Healthcare for athletes with mental disabilities, organic know-how for Indian farmers and solar technology for isolated communities were among the pledges made at former U.S. President Bill Clinton's philanthropic summit, which ended on Tuesday.
With its theme of "Designing for Impact" and an emphasis on improving the lives of women and girls in the developing world, heads of states, business leaders and humanitarians at the eighth annual Clinton Global Initiative made 150 new pledges valued at about $2 billion to tackle some of the world's woes.
The three-day summit, scheduled when world leaders are in New York for the annual United Nations General Assembly, also featured appearances from U.S. President Barack Obama and his Republican challenger Mitt Romney, as well as Egypt's new Islamist president, Mohamed Mursi.
"I am convinced that cooperation, not conflict, will define this century," Clinton said.
The meeting is largely a networking opportunity for some of the world's power brokers to exchange ideas and forge partnerships. It also offers a chance for successful companies to highlight projects that demonstrate social responsibility.
On the opening day, Clinton asked Wal-Mart CEO Michael Duke if the company would consider opening a store in the Libyan capital of Tripoli. Duke noted the company has opened stores in some of the world's more troubled cities, but politely declined the suggestion.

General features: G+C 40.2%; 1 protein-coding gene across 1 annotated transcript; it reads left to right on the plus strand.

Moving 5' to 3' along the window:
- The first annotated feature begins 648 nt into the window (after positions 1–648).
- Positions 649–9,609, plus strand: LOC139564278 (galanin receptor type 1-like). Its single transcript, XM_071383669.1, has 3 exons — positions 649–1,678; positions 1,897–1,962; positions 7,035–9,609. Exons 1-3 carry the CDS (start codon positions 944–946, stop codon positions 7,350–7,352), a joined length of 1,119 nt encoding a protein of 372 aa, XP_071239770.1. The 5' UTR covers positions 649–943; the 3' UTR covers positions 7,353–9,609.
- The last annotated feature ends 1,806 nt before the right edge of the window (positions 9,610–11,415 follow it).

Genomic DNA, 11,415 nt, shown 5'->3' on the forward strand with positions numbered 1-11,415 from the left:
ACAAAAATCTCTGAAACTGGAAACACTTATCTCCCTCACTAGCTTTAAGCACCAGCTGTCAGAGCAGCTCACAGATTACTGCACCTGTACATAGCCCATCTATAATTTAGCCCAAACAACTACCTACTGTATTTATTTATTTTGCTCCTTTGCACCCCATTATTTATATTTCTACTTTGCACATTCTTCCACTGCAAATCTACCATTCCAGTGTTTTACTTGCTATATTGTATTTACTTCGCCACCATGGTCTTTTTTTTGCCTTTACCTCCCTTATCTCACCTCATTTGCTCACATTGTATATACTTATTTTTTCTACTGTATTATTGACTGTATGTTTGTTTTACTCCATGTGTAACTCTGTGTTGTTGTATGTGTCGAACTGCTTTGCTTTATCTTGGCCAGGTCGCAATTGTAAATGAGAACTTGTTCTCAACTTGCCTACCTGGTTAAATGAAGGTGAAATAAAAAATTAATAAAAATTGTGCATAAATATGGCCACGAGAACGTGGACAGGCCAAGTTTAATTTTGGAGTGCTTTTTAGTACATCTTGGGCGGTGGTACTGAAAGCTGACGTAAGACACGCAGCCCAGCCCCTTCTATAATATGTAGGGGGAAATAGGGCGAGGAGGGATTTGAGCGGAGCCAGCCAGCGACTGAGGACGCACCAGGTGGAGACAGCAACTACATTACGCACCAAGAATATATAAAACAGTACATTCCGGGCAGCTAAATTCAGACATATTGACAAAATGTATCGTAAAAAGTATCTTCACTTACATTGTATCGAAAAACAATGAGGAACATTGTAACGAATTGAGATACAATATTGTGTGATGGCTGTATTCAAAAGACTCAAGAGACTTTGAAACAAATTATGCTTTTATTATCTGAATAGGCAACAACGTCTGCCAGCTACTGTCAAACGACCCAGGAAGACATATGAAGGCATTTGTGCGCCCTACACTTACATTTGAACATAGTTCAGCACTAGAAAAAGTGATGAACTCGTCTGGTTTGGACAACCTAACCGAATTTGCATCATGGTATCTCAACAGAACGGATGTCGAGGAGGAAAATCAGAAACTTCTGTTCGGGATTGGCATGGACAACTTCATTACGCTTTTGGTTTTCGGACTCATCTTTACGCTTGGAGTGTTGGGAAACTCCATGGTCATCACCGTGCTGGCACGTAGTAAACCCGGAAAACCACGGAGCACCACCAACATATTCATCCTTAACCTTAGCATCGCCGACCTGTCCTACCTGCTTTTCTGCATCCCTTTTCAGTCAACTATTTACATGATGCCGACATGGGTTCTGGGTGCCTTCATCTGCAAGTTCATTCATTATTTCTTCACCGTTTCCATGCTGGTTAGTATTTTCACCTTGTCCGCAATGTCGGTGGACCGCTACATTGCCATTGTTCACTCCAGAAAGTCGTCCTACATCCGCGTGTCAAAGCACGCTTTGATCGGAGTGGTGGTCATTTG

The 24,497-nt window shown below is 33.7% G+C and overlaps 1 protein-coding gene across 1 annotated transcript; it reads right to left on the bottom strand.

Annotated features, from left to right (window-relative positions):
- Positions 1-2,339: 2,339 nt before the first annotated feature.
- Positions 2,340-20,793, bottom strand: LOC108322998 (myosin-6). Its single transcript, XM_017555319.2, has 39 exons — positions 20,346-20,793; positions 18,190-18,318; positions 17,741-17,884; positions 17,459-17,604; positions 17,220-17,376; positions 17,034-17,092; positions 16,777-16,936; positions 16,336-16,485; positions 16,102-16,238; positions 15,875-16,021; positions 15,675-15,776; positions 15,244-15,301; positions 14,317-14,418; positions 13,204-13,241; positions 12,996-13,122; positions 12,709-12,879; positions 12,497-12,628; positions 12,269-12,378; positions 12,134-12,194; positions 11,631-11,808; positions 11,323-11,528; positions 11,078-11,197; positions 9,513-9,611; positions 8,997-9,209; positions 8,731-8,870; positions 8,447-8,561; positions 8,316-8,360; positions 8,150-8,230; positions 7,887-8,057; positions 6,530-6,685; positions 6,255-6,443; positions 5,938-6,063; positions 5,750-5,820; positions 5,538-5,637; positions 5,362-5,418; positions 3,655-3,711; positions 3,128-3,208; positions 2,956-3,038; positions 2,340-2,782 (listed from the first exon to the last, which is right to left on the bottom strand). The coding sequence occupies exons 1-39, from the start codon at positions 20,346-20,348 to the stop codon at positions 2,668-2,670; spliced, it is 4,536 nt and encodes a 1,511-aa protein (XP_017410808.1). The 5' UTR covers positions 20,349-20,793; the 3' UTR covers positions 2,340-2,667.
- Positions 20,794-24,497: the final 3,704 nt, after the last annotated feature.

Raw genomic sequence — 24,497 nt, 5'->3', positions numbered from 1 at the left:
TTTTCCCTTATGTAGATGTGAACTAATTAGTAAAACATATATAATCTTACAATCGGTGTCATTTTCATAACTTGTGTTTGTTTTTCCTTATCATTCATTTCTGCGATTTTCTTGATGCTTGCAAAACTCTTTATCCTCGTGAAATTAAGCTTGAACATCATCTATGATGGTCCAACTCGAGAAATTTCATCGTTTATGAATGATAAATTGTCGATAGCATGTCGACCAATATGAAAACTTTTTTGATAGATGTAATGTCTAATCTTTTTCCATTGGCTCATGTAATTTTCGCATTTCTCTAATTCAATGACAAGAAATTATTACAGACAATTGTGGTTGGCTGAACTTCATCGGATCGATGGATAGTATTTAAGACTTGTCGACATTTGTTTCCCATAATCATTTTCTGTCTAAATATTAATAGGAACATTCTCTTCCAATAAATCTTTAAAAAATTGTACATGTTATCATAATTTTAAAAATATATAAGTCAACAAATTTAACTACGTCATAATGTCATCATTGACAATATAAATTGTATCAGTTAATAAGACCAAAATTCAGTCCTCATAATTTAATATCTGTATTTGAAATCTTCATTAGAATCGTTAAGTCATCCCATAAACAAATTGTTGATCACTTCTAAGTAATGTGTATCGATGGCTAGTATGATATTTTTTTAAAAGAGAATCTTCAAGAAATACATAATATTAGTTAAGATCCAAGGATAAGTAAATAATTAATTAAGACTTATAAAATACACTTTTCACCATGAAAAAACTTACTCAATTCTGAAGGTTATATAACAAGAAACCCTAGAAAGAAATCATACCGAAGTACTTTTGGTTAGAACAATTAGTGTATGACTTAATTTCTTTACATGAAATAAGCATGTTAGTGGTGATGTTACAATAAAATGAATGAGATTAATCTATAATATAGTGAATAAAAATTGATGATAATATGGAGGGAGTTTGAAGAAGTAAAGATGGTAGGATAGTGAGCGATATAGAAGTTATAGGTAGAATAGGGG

The summit was also a family affair. Clinton introduced his wife, Secretary of State Hillary Clinton, who made remarks. And their daughter Chelsea, a board member, moderated a session called "The Case for Optimism in the 21st Century."
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The idea for the summit came from Clinton's frustration with attending conferences while he was president that prompted no action. When the initiative began, corporations tended to show up and write checks to fund humanitarian programs. Now many see philanthropy in terms of investment opportunities.
The pledges will impact 22 million people, the Clinton initiative said. Some of the commitments took the form of donations.
In the Democratic Republic of Congo, Suntech Power Holdings and the GlobalECHO Foundation teamed up to install $250,000 worth of solar panels worth $250,000 at a hospital that treats victims of sexual violence.
"When you hear the stories of what they're dealing with, you can't not help them," said Andrew Beebe, Suntech's chief commercial officer.
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